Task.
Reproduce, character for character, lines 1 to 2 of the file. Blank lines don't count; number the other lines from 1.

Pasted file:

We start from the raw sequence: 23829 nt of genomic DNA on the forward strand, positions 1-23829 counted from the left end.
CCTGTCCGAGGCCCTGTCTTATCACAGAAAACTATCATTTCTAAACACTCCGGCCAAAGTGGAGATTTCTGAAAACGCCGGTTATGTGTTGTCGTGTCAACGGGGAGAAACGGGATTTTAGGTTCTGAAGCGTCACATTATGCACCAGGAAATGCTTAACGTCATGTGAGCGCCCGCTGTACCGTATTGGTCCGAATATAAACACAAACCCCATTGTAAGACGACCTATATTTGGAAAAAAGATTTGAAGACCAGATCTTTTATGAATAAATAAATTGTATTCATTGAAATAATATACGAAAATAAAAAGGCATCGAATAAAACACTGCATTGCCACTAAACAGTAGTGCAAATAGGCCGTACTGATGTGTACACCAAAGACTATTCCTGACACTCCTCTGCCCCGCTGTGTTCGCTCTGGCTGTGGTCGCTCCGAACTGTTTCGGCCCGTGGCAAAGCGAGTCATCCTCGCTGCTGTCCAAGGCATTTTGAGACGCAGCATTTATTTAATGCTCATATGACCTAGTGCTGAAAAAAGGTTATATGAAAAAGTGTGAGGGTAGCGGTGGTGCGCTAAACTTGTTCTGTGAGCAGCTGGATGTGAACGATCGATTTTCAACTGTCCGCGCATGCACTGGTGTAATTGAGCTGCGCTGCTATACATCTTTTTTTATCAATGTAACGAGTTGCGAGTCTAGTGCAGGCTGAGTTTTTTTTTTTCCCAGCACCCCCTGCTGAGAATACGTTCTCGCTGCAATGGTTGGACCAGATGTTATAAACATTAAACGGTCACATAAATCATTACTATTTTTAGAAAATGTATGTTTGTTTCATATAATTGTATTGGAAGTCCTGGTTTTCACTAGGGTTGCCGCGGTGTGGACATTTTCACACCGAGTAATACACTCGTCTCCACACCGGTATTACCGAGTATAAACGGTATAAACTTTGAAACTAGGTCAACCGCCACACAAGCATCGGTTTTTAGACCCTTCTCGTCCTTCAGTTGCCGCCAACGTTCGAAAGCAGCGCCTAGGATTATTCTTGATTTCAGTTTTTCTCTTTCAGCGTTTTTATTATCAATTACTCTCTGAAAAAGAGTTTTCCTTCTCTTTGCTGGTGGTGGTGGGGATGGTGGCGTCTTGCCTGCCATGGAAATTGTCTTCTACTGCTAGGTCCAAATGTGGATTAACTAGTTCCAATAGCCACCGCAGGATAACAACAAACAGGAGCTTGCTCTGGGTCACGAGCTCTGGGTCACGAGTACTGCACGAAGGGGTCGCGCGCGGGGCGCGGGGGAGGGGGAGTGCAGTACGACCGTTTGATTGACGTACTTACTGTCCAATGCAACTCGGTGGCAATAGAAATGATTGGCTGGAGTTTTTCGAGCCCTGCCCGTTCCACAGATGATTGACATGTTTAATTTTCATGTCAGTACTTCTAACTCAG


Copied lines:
We start from the raw sequence: 23829 nt of genomic DNA on the forward strand, positions 1-23829 counted from the left end.
CCTGTCCGAGGCCCTGTCTTATCACAGAAAACTATCATTTCTAAACACTCCGGCCAAAGTGGAGATTTCTGAAAACGCCGGTTATGTGTTGTCGTGTCAACGGGGAGAAACGGGATTTTAGGTTCTGAAGCGTCACATTATGCACCAGGAAATGCTTAACGTCATGTGAGCGCCCGCTGTACCGTATTGGTCCGAATATAAACACAAACCCCATTGTAAGACGACCTATATTTGGAAAAAAGATTTGAAGACCAGATCTTTTATGAATAAATAAATTGTATTCATTGAAATAATATACGAAAATAAAAAGGCATCGAATAAAACACTGCATTGCCACTAAACAGTAGTGCAAATAGGCCGTACTGATGTGTACACCAAAGACTATTCCTGACACTCCTCTGCCCCGCTGTGTTCGCTCTGGCTGTGGTCGCTCCGAACTGTTTCGGCCCGTGGCAAAGCGAGTCATCCTCGCTGCTGTCCAAGGCATTTTGAGACGCAGCATTTATTTAATGCTCATATGACCTAGTGCTGAAAAAAGGTTATATGAAAAAGTGTGAGGGTAGCGGTGGTGCGCTAAACTTGTTCTGTGAGCAGCTGGATGTGAACGATCGATTTTCAACTGTCCGCGCATGCACTGGTGTAATTGAGCTGCGCTGCTATACATCTTTTTTTATCAATGTAACGAGTTGCGAGTCTAGTGCAGGCTGAGTTTTTTTTTTTCCCAGCACCCCCTGCTGAGAATACGTTCTCGCTGCAATGGTTGGACCAGATGTTATAAACATTAAACGGTCACATAAATCATTACTATTTTTAGAAAATGTATGTTTGTTTCATATAATTGTATTGGAAGTCCTGGTTTTCACTAGGGTTGCCGCGGTGTGGACATTTTCACACCGAGTAATACACTCGTCTCCACACCGGTATTACCGAGTATAAACGGTATAAACTTTGAAACTAGGTCAACCGCCACACAAGCATCGGTTTTTAGACCCTTCTCGTCCTTCAGTTGCCGCCAACGTTCGAAAGCAGCGCCTAGGATTATTCTTGATTTCAGTTTTTCTCTTTCAGCGTTTTTATTATCAATTACTCTCTGAAAAAGAGTTTTCCTTCTCTTTGCTGGTGGTGGTGGGGATGGTGGCGTCTTGCCTGCCATGGAAATTGTCTTCTACTGCTAGGTCCAAATGTGGATTAACTAGTTCCAATAGCCACCGCAGGATAACAACAAACAGGAGCTTGCTCTGGGTCACGAGCTCTGGGTCACGAGTACTGCACGAAGGGGTCGCGCGCGGGGCGCGGGGGAGGGGGAGTGCAGTACGACCGTTTGATTGACGTACTTACTGTCCAATGCAACTCGGTGGCAATAGAAATGATTGGCTGGAGTTTTTCGAGCCCTGCCCGTTCCACAGATGATTGACATGTTTAATTTTCATGTCAGTACTTCTAACTCAG